NCCU School of Law's Hugh Hudson (left) with his former Street Law teacher, NCCU Law alumnus Jesse McCoy. (Photo Credit: E. Page Potter)
E. Page Potter
July 16, 2014
You never know how you are going to touch someone’s life and how you may affect their future. Jesse McCoy ’08 and Tanisha Chapman McCoy’08 had no inkling of the impact they would have on students in the classes they taught at Riverside High School in Fall 2007 as part of Professor Page Potter’s Street Law course. This spring, Hugh Hudson, one of the high school students from Jesse and Tanisha’s Street Law classes, completed his 1L year at North Carolina Central School of Law (NCCU)—as a direct result, he says, of the two law students who came to his high school class all those years ago.
In Street Law, offered at NCCU Law since 2002, law students are paired with a middle or high school social studies teacher in one of Durham’s public schools. After learning the rudiments of lesson planning and instruction, law students teach the middle or high school students classes on topics such as the court system, the criminal trial process, and the Bill of Rights. Teaching Street Law sharpens law students’ public speaking and presentation skills and hones the ability to break down legal concepts and communicate them in terms that 10th graders can readily understand. Street Law students also help make the law real and relevant to high school students and serve as role models and ambassadors for the legal profession.
Hugh credits the seeds planted by Tanisha and Jesse with giving him the motivation to work hard and achieve academic success and later, to apply to law school. Following high school graduation in 2008, Hugh Hudson enrolled at NCCU, graduating with a degree in Sports Management with a Business minor in December 2012 and matriculating at NCCU Law School in Fall 2013. This semester, remembering what had inspired him, Hugh spent one afternoon a week at Neal Middle School with other NCCU Law Citizen Schools volunteers, teaching mock trial skills to 6th graders.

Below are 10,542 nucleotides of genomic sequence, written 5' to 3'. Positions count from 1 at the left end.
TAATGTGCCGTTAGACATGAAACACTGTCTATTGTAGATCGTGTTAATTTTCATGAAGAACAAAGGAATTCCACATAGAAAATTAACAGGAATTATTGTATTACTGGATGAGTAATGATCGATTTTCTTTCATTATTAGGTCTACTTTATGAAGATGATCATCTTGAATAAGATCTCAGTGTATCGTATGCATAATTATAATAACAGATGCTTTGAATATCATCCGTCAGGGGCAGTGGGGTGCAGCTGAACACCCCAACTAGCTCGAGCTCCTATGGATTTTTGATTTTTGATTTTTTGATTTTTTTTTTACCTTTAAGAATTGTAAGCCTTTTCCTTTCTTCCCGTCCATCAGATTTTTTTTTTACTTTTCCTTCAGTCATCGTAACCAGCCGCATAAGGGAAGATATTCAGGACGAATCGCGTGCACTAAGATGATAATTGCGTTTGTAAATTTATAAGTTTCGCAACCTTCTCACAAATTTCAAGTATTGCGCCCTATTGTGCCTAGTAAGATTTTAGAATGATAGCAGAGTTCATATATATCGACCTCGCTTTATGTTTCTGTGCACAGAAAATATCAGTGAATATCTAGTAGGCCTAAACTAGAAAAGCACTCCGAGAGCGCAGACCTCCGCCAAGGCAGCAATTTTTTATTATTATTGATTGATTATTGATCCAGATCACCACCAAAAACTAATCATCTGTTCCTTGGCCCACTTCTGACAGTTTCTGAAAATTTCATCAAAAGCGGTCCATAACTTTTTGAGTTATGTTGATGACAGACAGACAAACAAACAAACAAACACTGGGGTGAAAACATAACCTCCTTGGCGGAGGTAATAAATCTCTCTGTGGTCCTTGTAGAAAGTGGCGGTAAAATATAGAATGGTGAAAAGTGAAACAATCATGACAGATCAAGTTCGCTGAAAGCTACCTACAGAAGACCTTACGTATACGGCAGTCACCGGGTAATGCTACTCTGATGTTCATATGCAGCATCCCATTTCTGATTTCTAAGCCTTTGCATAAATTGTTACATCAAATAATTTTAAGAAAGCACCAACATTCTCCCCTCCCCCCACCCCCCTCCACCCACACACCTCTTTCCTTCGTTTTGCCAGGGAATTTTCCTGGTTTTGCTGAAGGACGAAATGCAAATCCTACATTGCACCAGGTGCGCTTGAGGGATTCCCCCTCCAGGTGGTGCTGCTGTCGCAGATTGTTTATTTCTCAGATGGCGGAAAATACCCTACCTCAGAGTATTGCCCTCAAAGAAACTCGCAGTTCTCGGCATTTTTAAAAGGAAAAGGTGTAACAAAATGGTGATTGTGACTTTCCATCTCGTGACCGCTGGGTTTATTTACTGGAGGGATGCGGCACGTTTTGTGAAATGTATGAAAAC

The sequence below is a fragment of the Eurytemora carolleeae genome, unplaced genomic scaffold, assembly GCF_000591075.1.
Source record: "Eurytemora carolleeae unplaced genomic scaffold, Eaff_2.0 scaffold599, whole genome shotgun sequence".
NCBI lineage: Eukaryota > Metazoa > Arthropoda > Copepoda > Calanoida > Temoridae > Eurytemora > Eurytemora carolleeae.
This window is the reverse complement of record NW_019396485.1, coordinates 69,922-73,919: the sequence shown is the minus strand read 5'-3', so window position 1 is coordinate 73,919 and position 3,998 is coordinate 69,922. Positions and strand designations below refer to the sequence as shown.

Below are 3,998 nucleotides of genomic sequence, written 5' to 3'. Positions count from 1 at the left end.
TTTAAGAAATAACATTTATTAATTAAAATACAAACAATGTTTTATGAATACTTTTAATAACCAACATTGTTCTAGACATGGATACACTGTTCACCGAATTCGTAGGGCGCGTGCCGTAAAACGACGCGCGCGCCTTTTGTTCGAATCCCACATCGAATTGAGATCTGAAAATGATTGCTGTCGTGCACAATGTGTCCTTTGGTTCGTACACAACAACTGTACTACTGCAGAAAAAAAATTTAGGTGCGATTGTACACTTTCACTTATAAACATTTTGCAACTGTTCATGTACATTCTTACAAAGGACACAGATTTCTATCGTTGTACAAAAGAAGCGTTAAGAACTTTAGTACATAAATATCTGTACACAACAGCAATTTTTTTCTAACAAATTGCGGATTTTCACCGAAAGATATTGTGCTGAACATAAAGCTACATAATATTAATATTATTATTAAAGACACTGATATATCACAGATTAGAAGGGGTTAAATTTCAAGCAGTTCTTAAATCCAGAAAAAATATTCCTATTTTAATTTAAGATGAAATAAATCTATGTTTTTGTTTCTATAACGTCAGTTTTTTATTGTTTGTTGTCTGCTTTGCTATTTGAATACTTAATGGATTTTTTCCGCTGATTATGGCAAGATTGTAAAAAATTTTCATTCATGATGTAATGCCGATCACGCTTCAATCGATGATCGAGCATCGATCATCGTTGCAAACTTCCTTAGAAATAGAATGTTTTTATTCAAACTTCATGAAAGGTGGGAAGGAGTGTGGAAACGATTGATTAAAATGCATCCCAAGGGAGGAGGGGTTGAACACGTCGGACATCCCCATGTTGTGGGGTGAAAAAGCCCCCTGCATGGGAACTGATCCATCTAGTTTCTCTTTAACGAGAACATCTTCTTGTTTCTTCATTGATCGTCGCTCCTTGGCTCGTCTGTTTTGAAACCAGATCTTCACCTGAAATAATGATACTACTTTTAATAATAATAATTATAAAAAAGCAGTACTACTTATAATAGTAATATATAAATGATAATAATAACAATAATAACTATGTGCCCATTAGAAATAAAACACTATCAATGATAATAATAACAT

Jesse and Tanisha were excited to learn about Hugh’s career and accomplishments subsequent to Riverside. Jesse states, “I am amazed to see the fruits of our efforts to inform young people about the need for attorneys and laws. I understand what it takes to survive and succeed as an African-American male from Durham County, and I could not be more proud to see that success embodied in Mr. Hudson. Further, I was delighted to learn that Mr. Hudson is currently going back to Neal Middle School to expose tomorrow’s generation to the law.”
Hugh remembers, “The class was instructed on many different areas of the law and how impactful it could be to know the law. The class engaged in numerous mock trials and imitations of court proceedings. As a high school student, with uncertain aspiration, I was able to obtain insightful information from these sessions and subsequently, an interest in the law. All in all, the experience of having Jesse and Tanisha visit my high school class has contributed immensely to my chosen career path and most importantly, the determined person I am today.”
Tanisha and Jesse are very proud of Mr. Hudson. Tanisha goes on to say, “I was happy to hear about his story and his matriculation into NCCU Law. I have no doubt that he has the ability to become a great legal mind. This is an enormously proud moment for me because it is the exact reason I applied to law school. In my personal statement for admission to NCCU School of Law, I wrote that I never aspired to be the next Johnnie Cochran, but I desired to teach the next great legal mind.”
Of Counsel, the Alumni Magazine of North Carolina Central School of Law
(Reproduced with permission)
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